Published Sep 01, 2001
The title makes "The Man From Elysian Fields" sound somehow meaningful and literate. It isn't either. Fiction writer Byron Tiller (Andy Garcia) is faced with raising his young family on a remainder bin salary and his editor turns down his latest opus about migrant workers. While there is no pressure from loving wife Dena (Juliana Marguliese), he feels guilty enough to meet up with a stranger he meets in a bar who has offered help. This stranger, Luther Fox (Mick Jagger) runs an escort service for lonely rich women. Desperate, reluctant Byron takes him up on his offer. His first client is Andrea Allcott (OliviaWillams) wife of famous and dying writer Tobias (James Coburn) who, it turns out, is one of Byron's favorite authors. The Allcotts each have needs that they feel Byron can meet. Risking everything, he agrees to the situation. What starts out as a story of cooperation turns into a tale of exploitation and manipulation.
Predictably pedestrian is the best way to describe Hinkenlooper's latest film. It tries really hard to be intellectual without being smart. Struggling writers and devoted wives elicit the proper amount of sympathy without the viewer having to make to much effort to really think about what is being said. The writing sounds like it should be good clever cliches and profound nodding of heads, but it isn't. Kind of like chain store cappuccinos sort of the right thing, but not really.
And that ounce of chain store espresso never really hit the sleepwalking cast either. Mick Jagger, the poncey dandy, never really convinces us that he's even just a gigolo. Creepy and extremely haggard, he better heard than seen. Indeed, his delivery of the poor narrative is compelling and a recommended career move. Garcia and crew never really give us anything to soak up. Not we have to care or sympathize with the characters, but we should at least be interested in them. Presumably that's why we're there. Due to the bad writing and lackluster directing, we know where the story is headed and likely how will end. The acting at least should fill in the many gaps. It does not.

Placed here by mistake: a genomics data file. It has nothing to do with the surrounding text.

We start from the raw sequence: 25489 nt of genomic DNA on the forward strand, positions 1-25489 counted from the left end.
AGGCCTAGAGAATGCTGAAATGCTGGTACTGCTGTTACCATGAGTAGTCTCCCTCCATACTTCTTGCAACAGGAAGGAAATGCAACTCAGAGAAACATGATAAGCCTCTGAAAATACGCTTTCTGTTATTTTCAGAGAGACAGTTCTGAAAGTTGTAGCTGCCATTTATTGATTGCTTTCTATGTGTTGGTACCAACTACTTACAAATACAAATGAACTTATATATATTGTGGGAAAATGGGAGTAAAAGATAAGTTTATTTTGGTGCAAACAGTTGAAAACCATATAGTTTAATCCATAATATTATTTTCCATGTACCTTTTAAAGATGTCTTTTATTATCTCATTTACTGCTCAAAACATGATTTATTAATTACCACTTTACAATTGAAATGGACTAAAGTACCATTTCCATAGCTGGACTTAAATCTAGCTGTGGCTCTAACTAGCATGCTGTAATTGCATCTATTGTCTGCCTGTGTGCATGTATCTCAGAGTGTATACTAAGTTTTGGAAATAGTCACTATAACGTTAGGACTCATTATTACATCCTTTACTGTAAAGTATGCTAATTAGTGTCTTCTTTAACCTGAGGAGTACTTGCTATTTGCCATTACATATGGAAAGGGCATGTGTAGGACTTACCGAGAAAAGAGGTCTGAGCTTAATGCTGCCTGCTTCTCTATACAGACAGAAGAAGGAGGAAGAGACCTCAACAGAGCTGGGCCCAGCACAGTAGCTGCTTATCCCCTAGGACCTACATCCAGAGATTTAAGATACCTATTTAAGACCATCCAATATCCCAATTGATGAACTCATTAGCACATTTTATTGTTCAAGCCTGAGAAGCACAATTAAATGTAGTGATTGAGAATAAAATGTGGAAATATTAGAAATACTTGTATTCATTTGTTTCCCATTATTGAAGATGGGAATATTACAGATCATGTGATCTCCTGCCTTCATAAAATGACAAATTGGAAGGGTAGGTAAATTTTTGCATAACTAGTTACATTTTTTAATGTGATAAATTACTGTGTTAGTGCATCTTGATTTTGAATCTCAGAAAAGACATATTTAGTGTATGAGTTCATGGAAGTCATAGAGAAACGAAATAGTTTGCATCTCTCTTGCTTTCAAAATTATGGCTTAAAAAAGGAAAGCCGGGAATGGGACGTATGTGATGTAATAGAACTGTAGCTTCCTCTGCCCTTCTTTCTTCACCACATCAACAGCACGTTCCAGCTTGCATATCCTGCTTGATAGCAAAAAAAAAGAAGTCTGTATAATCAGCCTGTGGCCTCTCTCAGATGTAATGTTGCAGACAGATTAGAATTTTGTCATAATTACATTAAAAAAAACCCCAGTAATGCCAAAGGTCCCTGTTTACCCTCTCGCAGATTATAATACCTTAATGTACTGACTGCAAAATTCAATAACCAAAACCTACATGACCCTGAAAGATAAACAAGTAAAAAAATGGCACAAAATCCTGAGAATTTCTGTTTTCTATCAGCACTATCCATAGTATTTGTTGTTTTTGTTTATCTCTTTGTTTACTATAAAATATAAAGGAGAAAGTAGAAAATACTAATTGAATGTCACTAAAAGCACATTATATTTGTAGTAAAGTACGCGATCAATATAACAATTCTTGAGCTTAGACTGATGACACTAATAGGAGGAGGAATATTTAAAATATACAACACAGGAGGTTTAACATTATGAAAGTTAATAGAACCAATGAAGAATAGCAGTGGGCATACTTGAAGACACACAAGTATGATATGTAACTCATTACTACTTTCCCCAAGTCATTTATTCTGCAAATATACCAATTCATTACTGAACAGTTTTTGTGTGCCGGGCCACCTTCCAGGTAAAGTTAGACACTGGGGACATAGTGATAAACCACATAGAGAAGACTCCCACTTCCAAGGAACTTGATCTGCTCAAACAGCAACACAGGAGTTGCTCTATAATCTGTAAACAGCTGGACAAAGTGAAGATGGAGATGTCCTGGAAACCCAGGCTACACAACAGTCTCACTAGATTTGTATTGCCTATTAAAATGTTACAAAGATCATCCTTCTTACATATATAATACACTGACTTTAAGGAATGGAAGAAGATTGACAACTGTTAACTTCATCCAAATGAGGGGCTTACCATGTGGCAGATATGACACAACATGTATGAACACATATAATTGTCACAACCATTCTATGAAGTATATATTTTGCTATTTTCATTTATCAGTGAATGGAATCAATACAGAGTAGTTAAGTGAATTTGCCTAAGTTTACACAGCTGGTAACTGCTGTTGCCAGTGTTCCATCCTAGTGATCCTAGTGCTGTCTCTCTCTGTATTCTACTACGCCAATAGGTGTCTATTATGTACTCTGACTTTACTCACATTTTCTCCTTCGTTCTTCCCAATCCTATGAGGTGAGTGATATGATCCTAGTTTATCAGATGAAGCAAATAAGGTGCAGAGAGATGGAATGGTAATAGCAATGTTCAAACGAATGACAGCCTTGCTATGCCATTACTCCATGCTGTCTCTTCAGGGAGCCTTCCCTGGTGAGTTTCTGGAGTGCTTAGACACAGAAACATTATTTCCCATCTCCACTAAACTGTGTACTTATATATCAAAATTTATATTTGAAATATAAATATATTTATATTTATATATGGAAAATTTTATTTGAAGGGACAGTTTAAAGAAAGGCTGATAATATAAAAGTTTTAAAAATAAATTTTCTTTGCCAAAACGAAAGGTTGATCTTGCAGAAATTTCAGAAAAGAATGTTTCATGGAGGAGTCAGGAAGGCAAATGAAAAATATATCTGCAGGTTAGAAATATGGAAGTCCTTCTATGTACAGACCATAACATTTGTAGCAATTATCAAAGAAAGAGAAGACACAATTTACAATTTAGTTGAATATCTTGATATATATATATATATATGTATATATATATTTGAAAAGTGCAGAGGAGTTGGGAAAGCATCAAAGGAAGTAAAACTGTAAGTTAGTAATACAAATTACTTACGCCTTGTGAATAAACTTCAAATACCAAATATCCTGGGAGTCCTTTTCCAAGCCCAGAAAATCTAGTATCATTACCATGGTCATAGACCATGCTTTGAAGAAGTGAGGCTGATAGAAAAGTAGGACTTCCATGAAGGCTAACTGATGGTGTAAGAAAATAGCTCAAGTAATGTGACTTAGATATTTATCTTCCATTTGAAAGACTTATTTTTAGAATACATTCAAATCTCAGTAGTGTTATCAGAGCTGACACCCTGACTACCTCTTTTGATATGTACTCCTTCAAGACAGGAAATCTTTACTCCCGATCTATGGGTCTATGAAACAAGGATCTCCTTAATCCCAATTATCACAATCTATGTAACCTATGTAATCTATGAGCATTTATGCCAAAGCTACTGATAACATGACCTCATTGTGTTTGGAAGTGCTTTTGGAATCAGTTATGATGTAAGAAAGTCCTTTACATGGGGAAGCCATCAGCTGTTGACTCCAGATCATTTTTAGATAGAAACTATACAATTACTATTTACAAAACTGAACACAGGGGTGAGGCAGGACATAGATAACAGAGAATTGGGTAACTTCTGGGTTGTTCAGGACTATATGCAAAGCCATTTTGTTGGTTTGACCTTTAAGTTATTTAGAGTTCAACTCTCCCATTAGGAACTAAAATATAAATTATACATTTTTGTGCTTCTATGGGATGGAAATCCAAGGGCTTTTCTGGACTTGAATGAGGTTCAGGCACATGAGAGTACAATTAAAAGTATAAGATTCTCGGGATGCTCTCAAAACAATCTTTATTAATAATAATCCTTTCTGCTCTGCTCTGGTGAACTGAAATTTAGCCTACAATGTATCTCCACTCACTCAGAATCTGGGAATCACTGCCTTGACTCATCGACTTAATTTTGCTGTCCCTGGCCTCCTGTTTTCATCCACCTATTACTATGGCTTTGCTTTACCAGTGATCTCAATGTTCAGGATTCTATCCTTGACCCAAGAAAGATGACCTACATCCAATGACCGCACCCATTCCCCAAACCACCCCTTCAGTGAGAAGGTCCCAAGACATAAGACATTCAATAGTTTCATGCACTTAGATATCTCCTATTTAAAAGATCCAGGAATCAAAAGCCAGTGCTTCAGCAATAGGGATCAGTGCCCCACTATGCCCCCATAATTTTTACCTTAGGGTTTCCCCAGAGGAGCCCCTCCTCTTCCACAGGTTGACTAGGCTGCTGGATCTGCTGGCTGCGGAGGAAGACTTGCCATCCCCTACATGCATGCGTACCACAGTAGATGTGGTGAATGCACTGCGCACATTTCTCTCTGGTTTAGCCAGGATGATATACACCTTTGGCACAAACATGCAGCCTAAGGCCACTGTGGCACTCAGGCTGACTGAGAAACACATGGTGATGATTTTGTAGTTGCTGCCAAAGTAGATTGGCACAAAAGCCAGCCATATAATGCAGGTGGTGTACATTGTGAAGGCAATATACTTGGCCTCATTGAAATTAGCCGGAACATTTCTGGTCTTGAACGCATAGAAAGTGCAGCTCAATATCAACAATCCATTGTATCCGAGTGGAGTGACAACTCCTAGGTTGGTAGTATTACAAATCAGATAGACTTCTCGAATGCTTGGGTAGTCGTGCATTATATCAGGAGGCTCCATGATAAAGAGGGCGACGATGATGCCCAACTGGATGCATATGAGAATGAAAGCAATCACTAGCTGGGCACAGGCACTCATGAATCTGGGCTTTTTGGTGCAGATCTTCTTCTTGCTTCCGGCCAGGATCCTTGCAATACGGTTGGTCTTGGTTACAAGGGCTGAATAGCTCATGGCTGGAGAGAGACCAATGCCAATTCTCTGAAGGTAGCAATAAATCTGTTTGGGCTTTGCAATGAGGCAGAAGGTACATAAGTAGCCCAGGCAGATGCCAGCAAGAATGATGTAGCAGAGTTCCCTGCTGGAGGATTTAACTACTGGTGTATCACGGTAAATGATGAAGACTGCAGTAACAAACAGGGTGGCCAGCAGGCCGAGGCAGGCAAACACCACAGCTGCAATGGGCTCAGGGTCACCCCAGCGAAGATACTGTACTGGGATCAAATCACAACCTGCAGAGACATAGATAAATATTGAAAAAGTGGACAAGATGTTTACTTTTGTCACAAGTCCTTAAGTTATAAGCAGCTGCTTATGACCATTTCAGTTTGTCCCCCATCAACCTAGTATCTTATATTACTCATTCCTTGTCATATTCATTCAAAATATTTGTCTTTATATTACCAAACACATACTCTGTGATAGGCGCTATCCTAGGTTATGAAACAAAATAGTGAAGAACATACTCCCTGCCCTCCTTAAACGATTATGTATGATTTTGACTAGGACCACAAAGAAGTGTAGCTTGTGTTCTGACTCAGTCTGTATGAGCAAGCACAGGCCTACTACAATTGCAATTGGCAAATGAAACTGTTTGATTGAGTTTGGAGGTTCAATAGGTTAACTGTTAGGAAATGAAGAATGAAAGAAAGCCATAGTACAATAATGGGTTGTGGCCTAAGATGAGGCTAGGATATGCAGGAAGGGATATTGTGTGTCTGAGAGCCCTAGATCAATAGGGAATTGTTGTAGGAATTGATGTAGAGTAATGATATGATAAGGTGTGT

"The Man From Elysian Fields" isn't completely barren of seeds of good ideas. There are ghost husbands and ghost writers of ghosts-to-be. There are fountains of youth to the dried up wordsmiths. But, to paraphrase from the movie itself, "an idea is only bad if it doesn't work." The elysian fields were a mythical place for poets go to die. It seems it was taken literally.